Asked how the U.S. economy is positioned in a world in which the IMF forecasts contraction in 2018 in the economies of only a handful of nearly 200 developed countries, Prichard said solid economic fundamentals make the U.S. a leading competitor for big blocks of foreign capital, he said, adding, “Providing you don’t do anything stupid.”
“We’re probably more fixated about Donald Trump than you are. We’re always interested to find out what he said or what he’s done or what he’s about. The US has value in the world and its actions can have a disproportionate effect elsewhere. There’s always that concern that if the US sneezes, the rest of the world catches a cold,” he said.
Of course, the UK has its own issues. The nation faces a possible £50 billion taxpayer cost to split from the European Union and continued political aftershocks that look to topple Prime Minister Theresa May and the Conservative Party from power.
“The UK is in a bit of a fog, and Europe is benefiting at the moment from international investment in a way it perhaps hasn’t done in four or five years. This improvement has largely been on the back of the perception that the economies are strengthening, also bearing in mind that the European economies fell further than the U.S. and UK and are coming from a lower base in the last ten years, he said.
“If you want to buy in Madrid or Paris, you’re still down to 3.5 percent yields. These are super-hot yields that I haven’t seen in 30 years of real estate. Every major city around the globe is expensive.”
But it’s the nation’s politics and an imminent change in policies that has the business community on high alert. “What UK business is really focused on is the very real possibility that the Labour Party has gone from a political joke to forming the next government, and its left-wing leader Jeremy Corbyn becoming Prime Minister.
“Society is polarized, and Labour is capitalizing on this friction,” he said. “There’s talk of a wealth tax and transaction tax,” he said, referring to a proposed 0.5% levy on financial trades, being termed a ‘Robin Hood tax.’ Advocates claim it would raise £26 billion, while opponents say it will shrink the economy and erode the City of London’s influence as a financial centre.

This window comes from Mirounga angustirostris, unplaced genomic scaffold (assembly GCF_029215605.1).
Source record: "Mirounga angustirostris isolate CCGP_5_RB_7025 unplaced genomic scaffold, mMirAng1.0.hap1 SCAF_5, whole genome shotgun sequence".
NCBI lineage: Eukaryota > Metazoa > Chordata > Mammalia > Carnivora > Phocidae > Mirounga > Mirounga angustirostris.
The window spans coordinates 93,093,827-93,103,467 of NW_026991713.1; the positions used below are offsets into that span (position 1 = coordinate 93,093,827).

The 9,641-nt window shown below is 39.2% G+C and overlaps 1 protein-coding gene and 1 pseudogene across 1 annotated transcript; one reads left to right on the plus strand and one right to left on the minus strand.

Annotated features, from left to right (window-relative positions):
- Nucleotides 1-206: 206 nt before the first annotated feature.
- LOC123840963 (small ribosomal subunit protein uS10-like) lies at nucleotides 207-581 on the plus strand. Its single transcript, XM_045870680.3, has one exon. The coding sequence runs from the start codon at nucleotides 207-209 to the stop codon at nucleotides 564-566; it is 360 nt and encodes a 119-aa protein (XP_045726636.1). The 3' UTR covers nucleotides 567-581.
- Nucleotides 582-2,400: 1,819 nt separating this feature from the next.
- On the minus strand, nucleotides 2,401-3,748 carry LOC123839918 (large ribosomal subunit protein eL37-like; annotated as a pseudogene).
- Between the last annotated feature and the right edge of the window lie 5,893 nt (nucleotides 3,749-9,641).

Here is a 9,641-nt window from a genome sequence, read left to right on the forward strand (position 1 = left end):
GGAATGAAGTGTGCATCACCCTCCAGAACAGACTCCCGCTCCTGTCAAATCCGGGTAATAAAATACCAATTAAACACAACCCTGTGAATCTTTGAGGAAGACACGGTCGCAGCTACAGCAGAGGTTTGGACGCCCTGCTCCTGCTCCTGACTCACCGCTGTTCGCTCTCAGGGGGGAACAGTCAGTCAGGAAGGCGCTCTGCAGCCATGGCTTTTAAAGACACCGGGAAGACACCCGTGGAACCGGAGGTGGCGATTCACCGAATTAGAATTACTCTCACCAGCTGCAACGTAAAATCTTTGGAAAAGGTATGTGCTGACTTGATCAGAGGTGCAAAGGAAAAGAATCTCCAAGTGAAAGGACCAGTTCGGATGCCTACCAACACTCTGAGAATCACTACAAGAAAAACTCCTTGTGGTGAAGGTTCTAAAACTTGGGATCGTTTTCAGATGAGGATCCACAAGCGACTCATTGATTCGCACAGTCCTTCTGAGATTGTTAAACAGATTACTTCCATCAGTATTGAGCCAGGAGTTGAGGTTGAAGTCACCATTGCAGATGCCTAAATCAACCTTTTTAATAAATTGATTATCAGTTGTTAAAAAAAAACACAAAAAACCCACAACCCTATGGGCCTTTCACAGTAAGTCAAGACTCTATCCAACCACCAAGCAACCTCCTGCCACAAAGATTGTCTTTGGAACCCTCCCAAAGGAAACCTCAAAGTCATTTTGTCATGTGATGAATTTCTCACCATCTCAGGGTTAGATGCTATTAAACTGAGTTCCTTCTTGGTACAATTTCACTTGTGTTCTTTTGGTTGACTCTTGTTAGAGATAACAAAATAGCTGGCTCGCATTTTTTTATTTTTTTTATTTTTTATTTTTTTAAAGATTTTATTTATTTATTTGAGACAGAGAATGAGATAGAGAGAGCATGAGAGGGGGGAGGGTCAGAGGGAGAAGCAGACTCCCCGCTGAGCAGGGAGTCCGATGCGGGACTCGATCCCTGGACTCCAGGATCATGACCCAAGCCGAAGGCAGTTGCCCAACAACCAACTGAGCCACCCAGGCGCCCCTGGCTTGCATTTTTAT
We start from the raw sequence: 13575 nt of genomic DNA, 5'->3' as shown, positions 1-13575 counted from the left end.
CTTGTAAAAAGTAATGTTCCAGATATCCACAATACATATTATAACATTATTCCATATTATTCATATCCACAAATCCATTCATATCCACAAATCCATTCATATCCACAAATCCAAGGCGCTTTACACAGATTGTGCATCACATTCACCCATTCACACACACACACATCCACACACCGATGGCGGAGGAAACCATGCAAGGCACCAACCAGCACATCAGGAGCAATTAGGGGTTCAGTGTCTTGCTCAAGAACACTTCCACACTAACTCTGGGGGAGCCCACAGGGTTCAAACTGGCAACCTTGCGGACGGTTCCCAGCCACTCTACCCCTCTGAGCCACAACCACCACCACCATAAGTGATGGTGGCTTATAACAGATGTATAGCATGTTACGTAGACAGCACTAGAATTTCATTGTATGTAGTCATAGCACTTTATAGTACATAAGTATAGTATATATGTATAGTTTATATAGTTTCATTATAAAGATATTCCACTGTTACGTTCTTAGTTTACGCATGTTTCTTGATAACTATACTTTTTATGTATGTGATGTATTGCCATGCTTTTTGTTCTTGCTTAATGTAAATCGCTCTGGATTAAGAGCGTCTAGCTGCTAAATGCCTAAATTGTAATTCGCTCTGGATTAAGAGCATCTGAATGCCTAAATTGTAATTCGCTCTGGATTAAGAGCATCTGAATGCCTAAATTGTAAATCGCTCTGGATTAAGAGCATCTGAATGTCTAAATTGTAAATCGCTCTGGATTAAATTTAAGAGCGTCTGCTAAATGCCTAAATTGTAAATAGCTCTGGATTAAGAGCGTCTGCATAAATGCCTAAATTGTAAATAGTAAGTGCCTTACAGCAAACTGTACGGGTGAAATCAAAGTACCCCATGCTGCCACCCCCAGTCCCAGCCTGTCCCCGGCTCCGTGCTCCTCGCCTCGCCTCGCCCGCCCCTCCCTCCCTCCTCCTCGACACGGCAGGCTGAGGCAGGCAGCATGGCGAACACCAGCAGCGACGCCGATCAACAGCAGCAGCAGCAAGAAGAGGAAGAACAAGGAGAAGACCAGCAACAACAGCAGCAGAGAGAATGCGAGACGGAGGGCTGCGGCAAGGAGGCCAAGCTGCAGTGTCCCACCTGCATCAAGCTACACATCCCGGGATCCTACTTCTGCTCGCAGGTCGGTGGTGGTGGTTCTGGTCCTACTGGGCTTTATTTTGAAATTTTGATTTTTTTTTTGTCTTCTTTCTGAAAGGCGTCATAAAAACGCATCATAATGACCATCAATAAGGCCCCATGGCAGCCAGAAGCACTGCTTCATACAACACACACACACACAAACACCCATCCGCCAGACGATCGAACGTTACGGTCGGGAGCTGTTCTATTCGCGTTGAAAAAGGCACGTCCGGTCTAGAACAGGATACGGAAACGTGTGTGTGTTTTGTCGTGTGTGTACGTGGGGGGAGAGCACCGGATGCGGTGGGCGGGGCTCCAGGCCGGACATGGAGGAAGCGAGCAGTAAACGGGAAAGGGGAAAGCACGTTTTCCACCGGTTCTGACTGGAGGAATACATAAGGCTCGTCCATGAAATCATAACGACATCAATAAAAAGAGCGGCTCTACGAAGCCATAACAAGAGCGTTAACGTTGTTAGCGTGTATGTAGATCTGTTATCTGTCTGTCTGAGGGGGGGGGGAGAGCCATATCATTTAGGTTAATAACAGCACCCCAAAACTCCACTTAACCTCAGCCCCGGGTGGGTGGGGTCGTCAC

“It’s interesting. For the first time, we’ve had two clients ask us to do viability studies regarding relocating their business to Dublin, Luxembourg, Amsterdam or potentially the United States, and had discussions about adding a clause to leases and renewals, enabling the tenant to break an agreement in the event of a change in government or new taxes. Let’s call it a ‘Corbyn Clause,’” he said. “People are asking for it. It’s one of the things I think we’re going to see creeping into leases.”
Prichard said Gerald Eve advises the Bank of England on real estate and is recognized among the nation’s leading full-service real estate advisors. “I think we have quite a robust business model. We’re like Lee & Associates, a partnership structure, enabling us to, dare I say, align and long-term think,” he said.
“We’re enjoying pretty significant popularity at the moment. We’re in vogue. We’re working on mandates for Goldman Sachs, we’re working for Credit Suisse and JP Morgan, which ordinarily would be the domain of CBRE, JLL and Cushman. We’ve certainly been able to upscale our client booking in the last few years.”